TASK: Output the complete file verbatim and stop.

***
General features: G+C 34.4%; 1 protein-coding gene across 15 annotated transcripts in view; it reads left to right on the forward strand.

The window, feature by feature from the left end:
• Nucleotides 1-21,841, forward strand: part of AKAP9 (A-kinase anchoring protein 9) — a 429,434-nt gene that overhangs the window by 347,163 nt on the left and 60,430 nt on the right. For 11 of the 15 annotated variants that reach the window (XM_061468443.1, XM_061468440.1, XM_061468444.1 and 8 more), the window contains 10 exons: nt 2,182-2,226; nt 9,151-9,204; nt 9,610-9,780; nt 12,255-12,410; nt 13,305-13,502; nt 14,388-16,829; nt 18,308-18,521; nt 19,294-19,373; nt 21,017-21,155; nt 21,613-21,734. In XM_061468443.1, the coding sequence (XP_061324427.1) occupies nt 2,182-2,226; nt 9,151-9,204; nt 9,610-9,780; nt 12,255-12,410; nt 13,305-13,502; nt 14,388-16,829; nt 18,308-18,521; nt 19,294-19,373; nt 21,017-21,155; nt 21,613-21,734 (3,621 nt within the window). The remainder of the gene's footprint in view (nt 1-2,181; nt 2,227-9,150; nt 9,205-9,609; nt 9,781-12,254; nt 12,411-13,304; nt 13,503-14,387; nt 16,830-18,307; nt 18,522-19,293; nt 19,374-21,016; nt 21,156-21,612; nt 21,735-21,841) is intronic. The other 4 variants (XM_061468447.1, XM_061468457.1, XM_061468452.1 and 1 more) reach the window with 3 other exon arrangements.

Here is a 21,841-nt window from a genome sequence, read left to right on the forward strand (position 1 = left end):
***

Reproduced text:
General features: G+C 34.4%; 1 protein-coding gene across 15 annotated transcripts in view; it reads left to right on the forward strand.

The window, feature by feature from the left end:
• Nucleotides 1-21,841, forward strand: part of AKAP9 (A-kinase anchoring protein 9) — a 429,434-nt gene that overhangs the window by 347,163 nt on the left and 60,430 nt on the right. For 11 of the 15 annotated variants that reach the window (XM_061468443.1, XM_061468440.1, XM_061468444.1 and 8 more), the window contains 10 exons: nt 2,182-2,226; nt 9,151-9,204; nt 9,610-9,780; nt 12,255-12,410; nt 13,305-13,502; nt 14,388-16,829; nt 18,308-18,521; nt 19,294-19,373; nt 21,017-21,155; nt 21,613-21,734. In XM_061468443.1, the coding sequence (XP_061324427.1) occupies nt 2,182-2,226; nt 9,151-9,204; nt 9,610-9,780; nt 12,255-12,410; nt 13,305-13,502; nt 14,388-16,829; nt 18,308-18,521; nt 19,294-19,373; nt 21,017-21,155; nt 21,613-21,734 (3,621 nt within the window). The remainder of the gene's footprint in view (nt 1-2,181; nt 2,227-9,150; nt 9,205-9,609; nt 9,781-12,254; nt 12,411-13,304; nt 13,503-14,387; nt 16,830-18,307; nt 18,522-19,293; nt 19,374-21,016; nt 21,156-21,612; nt 21,735-21,841) is intronic. The other 4 variants (XM_061468447.1, XM_061468457.1, XM_061468452.1 and 1 more) reach the window with 3 other exon arrangements.

Here is a 21,841-nt window from a genome sequence, read left to right on the forward strand (position 1 = left end):